Interesting, Aaron – thanks. Does that make me a bit of a nong for trying to connect it to the themes of the production that followed? Of course I don’t do that with ads at the movies or on TV but (apart from the NZTA branding) there is little indication this ‘curtain-raiser’ / ‘dumb show’ is not part of the play(s) we’ve booked to see.

While I appreciate all the good reasons for having it there, I wonder if it is not also important to separate it somehow, so as not to confuse or bemuse the audience. Except now I look back on it, all that messing about removing the black throws that covered the designed stage did do that, if only I'd realised …

The thing is, I – we – take the opening of a show totally on trust and suspend negative judgement for a significant period of time … Does it matter that the “what was all that about?” question lingered throughout and afterwards and that I'm left with a faint sense of betrayal?

Aaron Alexander August 20th, 2010

 A little discussion here on the SEEyD/ClemengerBBDO/NZTA collaboration that runs before The December Brother at Downstage...

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The truth? It all depends how you look at it

Review by Laurie Atkinson [Reproduced with permission of Fairfax Media] 16th Aug 2010

Since its inception in 2000 SEEyD has devised seven invigorating and exciting pieces of theatre. With their latest offering, The December Brother, SEEyD has set itself the challenge of performing three thematically linked short plays, two of which are based on true events, while the third is fictional but with loud echoes reverberating from the first two.

The first play is an amusing and in the end a very moving account of Tony Spite’s search for his father after he discovers he was adopted. His family background is unbelievably complicated and would make the TV producers of Who Do You Think You Are? sell their souls for such an unusual story that is laced with name changes, amazing coincidences, adoptions, and family secrets. Tim Spite plays his father and – briefly – his mother too.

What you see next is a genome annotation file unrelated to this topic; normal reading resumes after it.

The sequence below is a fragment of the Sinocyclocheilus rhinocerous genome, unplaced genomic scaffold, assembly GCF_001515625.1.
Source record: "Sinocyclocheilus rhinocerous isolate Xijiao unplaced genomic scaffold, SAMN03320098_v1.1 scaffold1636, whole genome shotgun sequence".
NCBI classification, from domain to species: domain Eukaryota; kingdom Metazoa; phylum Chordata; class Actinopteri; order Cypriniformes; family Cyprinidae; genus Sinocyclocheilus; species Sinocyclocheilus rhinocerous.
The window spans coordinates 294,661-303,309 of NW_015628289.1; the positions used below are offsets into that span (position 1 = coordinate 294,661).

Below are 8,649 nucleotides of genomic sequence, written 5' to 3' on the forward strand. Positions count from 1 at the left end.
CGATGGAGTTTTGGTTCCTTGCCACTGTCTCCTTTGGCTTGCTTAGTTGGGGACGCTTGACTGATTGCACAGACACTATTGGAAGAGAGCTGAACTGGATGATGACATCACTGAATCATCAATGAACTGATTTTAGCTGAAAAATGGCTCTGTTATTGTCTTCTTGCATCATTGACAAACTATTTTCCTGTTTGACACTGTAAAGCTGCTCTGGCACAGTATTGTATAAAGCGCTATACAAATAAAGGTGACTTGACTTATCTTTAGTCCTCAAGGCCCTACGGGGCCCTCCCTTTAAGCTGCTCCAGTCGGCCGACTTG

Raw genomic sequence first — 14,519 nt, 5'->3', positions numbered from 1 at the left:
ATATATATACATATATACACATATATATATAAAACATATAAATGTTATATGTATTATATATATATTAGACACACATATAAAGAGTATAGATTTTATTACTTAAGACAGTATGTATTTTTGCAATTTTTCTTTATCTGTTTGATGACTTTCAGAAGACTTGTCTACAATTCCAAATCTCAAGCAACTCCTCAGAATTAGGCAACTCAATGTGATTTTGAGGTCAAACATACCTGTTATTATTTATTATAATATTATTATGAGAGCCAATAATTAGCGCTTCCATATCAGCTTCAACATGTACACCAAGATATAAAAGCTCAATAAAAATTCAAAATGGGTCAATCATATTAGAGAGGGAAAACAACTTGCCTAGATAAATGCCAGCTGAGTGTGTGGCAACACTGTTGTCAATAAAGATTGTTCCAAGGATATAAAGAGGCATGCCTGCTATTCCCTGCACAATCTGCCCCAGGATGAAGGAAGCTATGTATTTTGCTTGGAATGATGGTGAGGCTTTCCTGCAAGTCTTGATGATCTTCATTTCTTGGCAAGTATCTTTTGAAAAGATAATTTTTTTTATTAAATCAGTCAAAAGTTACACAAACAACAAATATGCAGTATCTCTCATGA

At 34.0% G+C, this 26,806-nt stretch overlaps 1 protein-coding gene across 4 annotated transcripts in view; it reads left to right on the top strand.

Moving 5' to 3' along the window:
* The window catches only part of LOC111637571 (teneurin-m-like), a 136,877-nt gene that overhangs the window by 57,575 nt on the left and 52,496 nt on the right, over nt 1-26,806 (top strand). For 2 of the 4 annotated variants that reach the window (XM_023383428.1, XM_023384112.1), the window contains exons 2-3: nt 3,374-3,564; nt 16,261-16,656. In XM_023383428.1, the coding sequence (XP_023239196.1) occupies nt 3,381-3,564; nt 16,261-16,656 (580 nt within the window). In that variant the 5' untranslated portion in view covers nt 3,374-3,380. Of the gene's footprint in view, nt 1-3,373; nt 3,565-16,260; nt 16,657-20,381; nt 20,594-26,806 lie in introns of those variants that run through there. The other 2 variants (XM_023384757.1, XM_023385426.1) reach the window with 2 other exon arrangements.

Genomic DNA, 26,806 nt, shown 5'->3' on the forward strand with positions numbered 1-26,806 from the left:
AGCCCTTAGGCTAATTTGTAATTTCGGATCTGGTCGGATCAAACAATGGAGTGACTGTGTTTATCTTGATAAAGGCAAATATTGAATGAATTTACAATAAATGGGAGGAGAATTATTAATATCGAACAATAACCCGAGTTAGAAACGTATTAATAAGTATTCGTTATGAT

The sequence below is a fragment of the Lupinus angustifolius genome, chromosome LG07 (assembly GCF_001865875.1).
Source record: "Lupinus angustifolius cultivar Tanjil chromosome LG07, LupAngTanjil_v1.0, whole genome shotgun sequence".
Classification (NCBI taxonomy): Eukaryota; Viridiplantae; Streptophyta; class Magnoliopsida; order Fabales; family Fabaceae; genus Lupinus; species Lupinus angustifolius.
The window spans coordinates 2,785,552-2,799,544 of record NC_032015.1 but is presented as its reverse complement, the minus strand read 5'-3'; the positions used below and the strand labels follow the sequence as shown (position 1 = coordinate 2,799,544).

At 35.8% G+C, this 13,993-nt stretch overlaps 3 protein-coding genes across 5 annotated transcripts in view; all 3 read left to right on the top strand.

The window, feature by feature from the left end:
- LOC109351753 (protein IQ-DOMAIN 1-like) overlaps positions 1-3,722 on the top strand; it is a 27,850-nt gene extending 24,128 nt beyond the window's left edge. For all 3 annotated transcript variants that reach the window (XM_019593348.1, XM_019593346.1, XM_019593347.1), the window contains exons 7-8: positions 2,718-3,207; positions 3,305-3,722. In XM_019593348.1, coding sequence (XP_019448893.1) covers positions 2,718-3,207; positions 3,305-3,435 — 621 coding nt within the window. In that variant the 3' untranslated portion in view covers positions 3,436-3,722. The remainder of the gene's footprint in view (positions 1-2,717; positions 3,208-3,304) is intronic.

The second play presents in mime the Bain murders twice: once as if David killed his family and then as if Robin had. The floor plan of the house in Dunedin is outlined on stage, while occasional factual details from police evidence of the events of that fatal morning are projected onto the backdrop. It is all very clinical but the sound (Gil Eva Craig) and the lighting effects (Jennifer Lal) brilliantly create a chilling and unnerving atmosphere of that cold June morning in 1994.

The third play (A Relative Story) concerns Rebecca who when told she is adopted decides to trace her birth family. She discovers a brother who is in jail for murdering their parents. Did he commit the crime? Who to believe? The police, a psychiatrist, and a lawyer are convinced he did. Others are convinced he didn’t. A surname used in the play is a name associated with a famous murder case.

While watching these short plays I was reminded of the line from Peter Brook’s 11 and 12 in which the Sufi philosopher, Tiemo Bokar, says “There is my truth, your truth, and the truth.” By the time we got to A Relative Story this point was abundantly clear and despite some delicious camp acting from Tim Spite as a doddery old lady and a prissy lawyer who announces that truth is immaterial in an adversarial judicial system, the evening had begun to drag.

And it was a long evening that could have been shorter if a seemingly irrelevant mimed advertisement on road safety had been omitted at the start. The reason for this particular ad (I was told afterwards) is personal but it looked at the time like theatrical self-indulgence to those not-in-the-know.

However, Brad McCormick, Nikki MacDonnell, Tim Spite and Hadleigh Walker are a formidable team and move deftly and speedily from one sharply drawn character or caricature to another in this often bracing, beautifully staged, but lengthy production that questions what we mean by the truth.